BY JACKIE STRAWBRIDGE
Like its centerpiece sculpture, a bent wire ladder, the Jackson Heights art exhibit “Bone Razed” took its form from tension.
Curated by Kevin Marin of the artists’ collective neoCreos and displaying work from seven native New Yorker artists, “Bone Razed” offered gentrification and displacement as its primary themes. By balancing the icons, aesthetics and emotions of those themes against one another, the artists explored the myriad, sometimes contradictory experiences of growing up in a shifting socioeconomic space such as Jackson Heights.
hhCoatl’s 2012 piece “OJ” exemplified this exploration. The sculpture features two jars, one labeled Goya, representing a staple for many New York Hispanic communities’ cuisines, and the other transformed to read Yoga, representing a typical feature of gentrified neighborhoods and incoming businesses.
“I think that’s what all the pieces share, this want to elaborate and highlight certain features of urban life that stand out within the context of displacement,” Marin said. “[The main idea is] how artists who were raised here, sort of the irony of being priced out of your own hometown.”
He added that the title “Bone Razed” itself points to this irony by juxtaposing the word “raised” against its homophone and opposite, “razed.”
Artist Melissa Misla said she grew up in Elmhurst, and until the recent sprouting of development in the area, felt that Queens was a “safe zone” she could afford to stay in.
“It’s just hard as a New Yorker, sometimes I feel like I’m getting kicked out a little bit,” Misla said. “I think it’s important as artists to be aware of that.”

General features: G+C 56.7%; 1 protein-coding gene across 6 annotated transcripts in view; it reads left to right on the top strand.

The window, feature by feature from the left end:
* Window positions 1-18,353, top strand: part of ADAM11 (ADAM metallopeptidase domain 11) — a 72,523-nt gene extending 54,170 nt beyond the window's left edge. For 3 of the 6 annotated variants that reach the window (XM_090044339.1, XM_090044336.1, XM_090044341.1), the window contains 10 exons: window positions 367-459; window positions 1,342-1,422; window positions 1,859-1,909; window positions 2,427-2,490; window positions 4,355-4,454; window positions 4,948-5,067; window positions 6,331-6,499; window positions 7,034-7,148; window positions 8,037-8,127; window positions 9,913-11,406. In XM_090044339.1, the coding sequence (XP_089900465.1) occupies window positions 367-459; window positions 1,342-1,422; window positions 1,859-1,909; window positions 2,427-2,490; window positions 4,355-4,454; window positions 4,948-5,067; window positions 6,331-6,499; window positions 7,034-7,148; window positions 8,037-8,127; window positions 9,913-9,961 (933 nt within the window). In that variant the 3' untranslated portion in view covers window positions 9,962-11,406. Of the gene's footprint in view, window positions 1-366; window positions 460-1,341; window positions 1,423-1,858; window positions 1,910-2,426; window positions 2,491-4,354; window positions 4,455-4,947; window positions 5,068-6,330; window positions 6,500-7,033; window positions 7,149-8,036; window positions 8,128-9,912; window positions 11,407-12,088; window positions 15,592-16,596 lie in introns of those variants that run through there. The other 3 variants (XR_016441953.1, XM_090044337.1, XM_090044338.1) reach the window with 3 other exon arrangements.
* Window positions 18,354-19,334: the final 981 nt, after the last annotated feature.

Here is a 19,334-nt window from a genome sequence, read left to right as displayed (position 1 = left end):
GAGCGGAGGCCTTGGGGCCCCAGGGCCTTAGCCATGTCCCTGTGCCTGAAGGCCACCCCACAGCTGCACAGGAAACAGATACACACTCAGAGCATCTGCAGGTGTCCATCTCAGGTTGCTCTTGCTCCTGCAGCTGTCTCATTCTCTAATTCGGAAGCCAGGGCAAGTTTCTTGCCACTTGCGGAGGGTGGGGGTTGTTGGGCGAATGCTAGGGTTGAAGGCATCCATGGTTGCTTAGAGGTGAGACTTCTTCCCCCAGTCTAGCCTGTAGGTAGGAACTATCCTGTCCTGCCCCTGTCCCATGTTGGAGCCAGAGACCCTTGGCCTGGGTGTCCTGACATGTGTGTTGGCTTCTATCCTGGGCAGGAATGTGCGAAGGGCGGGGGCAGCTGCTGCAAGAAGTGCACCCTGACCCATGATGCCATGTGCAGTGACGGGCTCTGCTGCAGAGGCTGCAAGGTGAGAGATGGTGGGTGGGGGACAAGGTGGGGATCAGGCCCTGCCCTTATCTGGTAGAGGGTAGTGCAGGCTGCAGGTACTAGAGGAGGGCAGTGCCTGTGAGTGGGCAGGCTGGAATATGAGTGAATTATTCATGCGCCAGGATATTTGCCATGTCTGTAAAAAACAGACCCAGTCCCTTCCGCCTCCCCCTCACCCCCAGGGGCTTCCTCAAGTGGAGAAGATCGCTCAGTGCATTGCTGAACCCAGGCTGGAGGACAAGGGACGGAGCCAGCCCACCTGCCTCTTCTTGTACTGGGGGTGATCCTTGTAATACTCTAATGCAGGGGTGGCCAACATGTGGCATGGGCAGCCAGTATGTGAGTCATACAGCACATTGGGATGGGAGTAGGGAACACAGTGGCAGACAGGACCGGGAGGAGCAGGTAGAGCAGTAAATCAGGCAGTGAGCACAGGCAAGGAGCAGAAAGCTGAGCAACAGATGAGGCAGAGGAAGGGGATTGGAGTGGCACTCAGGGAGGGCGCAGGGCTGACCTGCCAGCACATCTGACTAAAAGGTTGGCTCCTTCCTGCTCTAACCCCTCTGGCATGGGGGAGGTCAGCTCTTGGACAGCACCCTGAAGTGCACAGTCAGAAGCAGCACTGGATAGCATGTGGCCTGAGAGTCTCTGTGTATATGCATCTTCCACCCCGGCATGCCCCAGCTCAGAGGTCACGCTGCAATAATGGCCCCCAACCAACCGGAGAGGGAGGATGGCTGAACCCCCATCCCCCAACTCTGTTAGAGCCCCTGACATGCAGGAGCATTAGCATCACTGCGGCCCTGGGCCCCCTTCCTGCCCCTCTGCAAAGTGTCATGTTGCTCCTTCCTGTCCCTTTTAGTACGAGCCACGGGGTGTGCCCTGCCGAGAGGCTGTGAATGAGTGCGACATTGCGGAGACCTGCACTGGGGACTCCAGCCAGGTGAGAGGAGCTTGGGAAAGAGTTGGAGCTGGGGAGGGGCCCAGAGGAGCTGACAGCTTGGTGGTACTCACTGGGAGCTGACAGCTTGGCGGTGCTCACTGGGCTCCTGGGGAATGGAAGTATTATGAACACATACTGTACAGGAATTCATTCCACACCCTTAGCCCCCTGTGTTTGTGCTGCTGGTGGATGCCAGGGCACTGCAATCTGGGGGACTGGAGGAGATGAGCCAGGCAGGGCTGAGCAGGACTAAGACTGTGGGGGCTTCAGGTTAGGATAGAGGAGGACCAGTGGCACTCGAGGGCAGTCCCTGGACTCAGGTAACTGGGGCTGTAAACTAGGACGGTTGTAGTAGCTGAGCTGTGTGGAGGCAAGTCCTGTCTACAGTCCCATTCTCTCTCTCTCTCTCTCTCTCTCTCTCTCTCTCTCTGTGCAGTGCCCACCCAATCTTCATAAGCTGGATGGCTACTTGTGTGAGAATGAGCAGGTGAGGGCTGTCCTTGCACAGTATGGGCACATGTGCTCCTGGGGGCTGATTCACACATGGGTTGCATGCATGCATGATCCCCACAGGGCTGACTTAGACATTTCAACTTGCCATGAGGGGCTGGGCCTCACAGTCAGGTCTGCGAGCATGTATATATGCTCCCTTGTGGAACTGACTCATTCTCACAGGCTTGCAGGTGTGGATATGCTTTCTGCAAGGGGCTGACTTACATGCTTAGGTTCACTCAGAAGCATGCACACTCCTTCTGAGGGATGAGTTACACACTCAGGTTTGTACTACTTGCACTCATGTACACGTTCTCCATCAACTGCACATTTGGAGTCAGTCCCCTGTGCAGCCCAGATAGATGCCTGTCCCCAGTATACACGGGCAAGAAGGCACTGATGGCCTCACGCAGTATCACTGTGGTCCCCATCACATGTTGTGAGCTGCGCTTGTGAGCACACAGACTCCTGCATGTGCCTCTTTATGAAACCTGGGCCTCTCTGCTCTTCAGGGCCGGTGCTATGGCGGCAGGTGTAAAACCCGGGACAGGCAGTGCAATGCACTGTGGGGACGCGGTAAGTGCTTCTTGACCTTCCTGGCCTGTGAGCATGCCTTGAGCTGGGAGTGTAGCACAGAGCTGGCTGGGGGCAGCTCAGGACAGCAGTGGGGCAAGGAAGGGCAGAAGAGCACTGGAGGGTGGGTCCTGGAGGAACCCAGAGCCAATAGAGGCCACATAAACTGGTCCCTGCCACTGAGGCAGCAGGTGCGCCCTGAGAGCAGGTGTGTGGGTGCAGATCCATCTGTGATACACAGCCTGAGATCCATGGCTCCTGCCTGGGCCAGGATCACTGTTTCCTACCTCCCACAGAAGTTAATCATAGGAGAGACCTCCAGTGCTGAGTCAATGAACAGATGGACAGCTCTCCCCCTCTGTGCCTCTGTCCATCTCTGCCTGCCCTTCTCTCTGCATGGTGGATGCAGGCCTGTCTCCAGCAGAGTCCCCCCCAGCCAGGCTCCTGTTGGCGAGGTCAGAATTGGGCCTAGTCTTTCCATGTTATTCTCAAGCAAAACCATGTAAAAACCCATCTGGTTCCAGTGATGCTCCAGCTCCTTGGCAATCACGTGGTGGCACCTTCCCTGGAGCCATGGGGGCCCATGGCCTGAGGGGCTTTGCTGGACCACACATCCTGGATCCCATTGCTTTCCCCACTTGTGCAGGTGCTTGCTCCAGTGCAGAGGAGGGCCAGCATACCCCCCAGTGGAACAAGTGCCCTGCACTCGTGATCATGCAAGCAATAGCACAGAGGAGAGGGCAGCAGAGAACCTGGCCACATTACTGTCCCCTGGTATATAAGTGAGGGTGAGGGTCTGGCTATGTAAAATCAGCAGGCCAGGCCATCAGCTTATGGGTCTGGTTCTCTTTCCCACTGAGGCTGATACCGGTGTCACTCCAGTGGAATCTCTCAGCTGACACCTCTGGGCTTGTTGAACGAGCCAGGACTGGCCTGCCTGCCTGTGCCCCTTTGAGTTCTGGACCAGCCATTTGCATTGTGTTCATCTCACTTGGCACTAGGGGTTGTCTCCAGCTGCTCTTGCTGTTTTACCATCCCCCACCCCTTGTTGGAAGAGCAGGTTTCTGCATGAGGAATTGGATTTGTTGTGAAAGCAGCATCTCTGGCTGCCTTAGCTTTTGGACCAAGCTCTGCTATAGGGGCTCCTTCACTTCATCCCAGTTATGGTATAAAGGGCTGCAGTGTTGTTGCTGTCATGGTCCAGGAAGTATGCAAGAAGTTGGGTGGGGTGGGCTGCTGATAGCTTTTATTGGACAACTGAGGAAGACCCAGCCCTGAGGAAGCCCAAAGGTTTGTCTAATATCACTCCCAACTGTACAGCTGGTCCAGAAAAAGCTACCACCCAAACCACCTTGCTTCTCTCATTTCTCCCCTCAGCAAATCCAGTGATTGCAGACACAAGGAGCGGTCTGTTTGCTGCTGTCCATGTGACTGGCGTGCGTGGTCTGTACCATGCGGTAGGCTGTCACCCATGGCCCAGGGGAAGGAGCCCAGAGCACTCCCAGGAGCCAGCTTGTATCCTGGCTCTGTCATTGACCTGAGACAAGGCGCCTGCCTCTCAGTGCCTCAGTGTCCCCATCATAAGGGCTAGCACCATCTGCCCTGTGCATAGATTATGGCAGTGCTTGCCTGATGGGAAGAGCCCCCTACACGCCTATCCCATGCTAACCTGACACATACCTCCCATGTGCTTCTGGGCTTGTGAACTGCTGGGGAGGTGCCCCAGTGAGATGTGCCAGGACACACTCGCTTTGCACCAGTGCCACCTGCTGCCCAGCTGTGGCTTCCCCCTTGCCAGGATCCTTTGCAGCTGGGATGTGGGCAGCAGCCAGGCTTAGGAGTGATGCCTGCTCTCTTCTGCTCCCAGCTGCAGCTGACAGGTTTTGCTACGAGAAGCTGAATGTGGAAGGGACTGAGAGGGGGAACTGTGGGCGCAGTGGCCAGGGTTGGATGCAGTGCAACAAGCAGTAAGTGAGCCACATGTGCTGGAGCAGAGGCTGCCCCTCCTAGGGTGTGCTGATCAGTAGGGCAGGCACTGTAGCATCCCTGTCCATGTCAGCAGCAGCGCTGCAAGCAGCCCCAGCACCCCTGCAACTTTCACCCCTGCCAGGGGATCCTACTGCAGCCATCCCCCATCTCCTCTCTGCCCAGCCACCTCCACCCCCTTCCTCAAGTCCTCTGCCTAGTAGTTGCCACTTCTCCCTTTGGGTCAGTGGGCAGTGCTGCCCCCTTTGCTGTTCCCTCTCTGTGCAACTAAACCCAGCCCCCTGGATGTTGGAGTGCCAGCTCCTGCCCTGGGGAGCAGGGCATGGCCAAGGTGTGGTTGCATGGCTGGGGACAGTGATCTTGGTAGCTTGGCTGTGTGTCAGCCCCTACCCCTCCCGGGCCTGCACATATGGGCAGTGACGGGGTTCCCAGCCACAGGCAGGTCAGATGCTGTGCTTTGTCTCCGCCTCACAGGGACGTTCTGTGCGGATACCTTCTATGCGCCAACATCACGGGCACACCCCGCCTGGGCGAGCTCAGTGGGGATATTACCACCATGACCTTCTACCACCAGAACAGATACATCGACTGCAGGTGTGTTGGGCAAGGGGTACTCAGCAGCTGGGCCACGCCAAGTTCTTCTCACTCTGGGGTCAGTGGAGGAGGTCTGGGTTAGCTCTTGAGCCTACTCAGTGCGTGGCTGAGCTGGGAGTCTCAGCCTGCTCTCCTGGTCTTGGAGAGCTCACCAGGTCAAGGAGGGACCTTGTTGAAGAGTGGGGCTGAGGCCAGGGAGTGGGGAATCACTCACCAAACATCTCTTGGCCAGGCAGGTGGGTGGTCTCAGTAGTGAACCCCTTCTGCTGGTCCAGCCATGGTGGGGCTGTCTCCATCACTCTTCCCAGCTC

She pointed to one of her works, a series of thumbnail photographs depicting seemingly banal household objects that are in fact charged with meaning for the Puerto Rican community that she comes from.
“This pot means a lot to a lot of people,” Misla said. “These things are sort of insignificant, but yet they have so much power.”
“I hope that anyone who comes in or is taking any sort of consideration on changes in this neighborhood, recognizes its importance, and what we have, and doesn’t exploit that,” she continued.
For the artists in “Bone Razed,” the act of holding an exhibit – drawing a crowd, generating buzz – creates another element of tension for the show. Marin said he worried about being complicit in the process of gentrification, which he negotiated in part by putting on the show inside one of Jackson Heights’ established local businesses – the A&M Project Space on Roosevelt Avenue.
“I wanted to deal with a responsible way to invest in the neighborhood, without displacing,” Marin said. “I think the show reflects the area and the area reflects the show.”
To learn more about “Bone Razed” and the artists who participated, visit the neoCreos website at www.neocreos.com.
Reach Jackie Strawbridge at (718) 357-7400, Ext. 128, firstname.lastname@example.org or @JNStrawbridge.